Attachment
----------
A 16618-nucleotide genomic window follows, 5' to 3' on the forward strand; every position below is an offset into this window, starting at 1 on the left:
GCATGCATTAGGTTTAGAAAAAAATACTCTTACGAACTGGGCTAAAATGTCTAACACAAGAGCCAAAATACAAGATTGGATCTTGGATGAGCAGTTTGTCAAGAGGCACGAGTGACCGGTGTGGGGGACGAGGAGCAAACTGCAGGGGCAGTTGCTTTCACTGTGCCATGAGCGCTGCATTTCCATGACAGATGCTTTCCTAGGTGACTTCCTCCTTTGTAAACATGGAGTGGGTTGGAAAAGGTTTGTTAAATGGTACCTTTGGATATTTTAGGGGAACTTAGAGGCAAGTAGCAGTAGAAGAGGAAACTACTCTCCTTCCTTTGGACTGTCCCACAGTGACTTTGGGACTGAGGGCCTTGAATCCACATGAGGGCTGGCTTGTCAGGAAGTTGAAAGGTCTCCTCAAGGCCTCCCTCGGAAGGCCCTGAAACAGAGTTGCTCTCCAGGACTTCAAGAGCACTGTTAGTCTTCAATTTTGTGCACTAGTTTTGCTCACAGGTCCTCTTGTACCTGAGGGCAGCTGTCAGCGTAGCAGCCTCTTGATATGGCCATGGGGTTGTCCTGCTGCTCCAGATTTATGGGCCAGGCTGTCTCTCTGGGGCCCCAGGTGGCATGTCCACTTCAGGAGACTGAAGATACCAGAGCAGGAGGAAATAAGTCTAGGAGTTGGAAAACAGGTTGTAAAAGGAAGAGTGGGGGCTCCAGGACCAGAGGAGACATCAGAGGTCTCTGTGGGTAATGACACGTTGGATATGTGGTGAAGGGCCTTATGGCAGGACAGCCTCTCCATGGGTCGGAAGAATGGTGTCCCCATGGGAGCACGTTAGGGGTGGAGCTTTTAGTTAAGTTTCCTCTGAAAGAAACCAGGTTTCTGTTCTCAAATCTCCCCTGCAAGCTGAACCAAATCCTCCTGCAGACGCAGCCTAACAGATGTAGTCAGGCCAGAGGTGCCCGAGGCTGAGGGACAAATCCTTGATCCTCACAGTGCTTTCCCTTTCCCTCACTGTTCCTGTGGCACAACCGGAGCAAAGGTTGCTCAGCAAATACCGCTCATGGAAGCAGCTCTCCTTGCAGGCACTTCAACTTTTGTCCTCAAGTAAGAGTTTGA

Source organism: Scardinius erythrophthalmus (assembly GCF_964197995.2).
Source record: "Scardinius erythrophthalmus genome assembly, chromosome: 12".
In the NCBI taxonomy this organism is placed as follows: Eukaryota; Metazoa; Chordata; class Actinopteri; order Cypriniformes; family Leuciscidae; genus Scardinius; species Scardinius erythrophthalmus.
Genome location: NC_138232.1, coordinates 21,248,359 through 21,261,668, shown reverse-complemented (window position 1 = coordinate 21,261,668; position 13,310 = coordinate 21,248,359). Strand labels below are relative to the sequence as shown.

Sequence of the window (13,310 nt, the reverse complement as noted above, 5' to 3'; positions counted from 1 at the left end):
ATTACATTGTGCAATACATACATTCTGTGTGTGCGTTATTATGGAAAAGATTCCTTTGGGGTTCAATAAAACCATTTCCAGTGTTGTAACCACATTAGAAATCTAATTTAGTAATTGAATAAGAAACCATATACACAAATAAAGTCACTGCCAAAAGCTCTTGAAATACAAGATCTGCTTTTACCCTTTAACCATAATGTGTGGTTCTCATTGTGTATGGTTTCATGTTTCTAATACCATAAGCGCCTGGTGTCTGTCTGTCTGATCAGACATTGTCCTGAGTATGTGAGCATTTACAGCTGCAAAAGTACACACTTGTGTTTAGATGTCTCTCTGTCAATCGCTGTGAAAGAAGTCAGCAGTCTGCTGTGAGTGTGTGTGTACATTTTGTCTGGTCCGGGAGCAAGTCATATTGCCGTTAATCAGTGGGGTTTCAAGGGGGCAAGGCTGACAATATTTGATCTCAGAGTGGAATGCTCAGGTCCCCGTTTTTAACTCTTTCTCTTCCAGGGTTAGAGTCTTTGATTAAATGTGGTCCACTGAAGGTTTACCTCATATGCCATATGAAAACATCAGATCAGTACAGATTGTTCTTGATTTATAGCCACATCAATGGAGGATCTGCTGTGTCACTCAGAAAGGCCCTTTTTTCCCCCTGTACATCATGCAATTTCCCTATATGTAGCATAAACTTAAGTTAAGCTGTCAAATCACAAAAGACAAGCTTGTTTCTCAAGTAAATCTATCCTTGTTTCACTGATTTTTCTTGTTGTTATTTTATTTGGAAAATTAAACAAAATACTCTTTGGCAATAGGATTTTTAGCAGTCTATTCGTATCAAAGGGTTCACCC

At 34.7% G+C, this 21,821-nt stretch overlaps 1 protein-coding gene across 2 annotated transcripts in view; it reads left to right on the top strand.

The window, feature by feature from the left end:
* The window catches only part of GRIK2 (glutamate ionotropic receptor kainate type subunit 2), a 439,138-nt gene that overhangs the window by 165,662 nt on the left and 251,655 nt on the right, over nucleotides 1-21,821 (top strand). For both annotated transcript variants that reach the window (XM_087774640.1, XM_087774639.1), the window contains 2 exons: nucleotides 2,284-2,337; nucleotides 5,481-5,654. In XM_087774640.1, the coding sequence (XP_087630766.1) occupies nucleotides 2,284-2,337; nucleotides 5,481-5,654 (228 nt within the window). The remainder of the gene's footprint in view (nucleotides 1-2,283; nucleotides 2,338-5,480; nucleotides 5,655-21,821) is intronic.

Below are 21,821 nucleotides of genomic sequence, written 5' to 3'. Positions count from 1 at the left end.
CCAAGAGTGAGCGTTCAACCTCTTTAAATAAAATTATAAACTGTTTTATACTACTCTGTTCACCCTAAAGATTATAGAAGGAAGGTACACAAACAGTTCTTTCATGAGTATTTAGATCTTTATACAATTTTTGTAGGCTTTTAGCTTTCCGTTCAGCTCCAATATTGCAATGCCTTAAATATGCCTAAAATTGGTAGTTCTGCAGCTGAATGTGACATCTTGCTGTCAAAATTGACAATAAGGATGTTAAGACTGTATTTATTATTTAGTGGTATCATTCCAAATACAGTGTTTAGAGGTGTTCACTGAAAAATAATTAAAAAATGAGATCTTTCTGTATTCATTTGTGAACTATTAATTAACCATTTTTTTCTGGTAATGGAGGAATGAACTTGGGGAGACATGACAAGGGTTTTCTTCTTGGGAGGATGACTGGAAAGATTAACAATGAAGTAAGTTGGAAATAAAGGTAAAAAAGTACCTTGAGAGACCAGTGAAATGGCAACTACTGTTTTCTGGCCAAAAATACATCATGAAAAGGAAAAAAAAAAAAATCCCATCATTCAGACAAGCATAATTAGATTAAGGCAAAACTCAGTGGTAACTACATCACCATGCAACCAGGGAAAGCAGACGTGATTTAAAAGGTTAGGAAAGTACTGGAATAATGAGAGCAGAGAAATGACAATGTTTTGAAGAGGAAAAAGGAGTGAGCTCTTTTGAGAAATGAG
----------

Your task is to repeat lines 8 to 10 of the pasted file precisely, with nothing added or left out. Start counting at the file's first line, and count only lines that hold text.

ATTACATTGTGCAATACATACATTCTGTGTGTGCGTTATTATGGAAAAGATTCCTTTGGGGTTCAATAAAACCATTTCCAGTGTTGTAACCACATTAGAAATCTAATTTAGTAATTGAATAAGAAACCATATACACAAATAAAGTCACTGCCAAAAGCTCTTGAAATACAAGATCTGCTTTTACCCTTTAACCATAATGTGTGGTTCTCATTGTGTATGGTTTCATGTTTCTAATACCATAAGCGCCTGGTGTCTGTCTGTCTGATCAGACATTGTCCTGAGTATGTGAGCATTTACAGCTGCAAAAGTACACACTTGTGTTTAGATGTCTCTCTGTCAATCGCTGTGAAAGAAGTCAGCAGTCTGCTGTGAGTGTGTGTGTACATTTTGTCTGGTCCGGGAGCAAGTCATATTGCCGTTAATCAGTGGGGTTTCAAGGGGGCAAGGCTGACAATATTTGATCTCAGAGTGGAATGCTCAGGTCCCCGTTTTTAACTCTTTCTCTTCCAGGGTTAGAGTCTTTGATTAAATGTGGTCCACTGAAGGTTTACCTCATATGCCATATGAAAACATCAGATCAGTACAGATTGTTCTTGATTTATAGCCACATCAATGGAGGATCTGCTGTGTCACTCAGAAAGGCCCTTTTTTCCCCCTGTACATCATGCAATTTCCCTATATGTAGCATAAACTTAAGTTAAGCTGTCAAATCACAAAAGACAAGCTTGTTTCTCAAGTAAATCTATCCTTGTTTCACTGATTTTTCTTGTTGTTATTTTATTTGGAAAATTAAACAAAATACTCTTTGGCAATAGGATTTTTAGCAGTCTATTCGTATCAAAGGGTTCACCC

At 34.7% G+C, this 21,821-nt stretch overlaps 1 protein-coding gene across 2 annotated transcripts in view; it reads left to right on the top strand.

The window, feature by feature from the left end: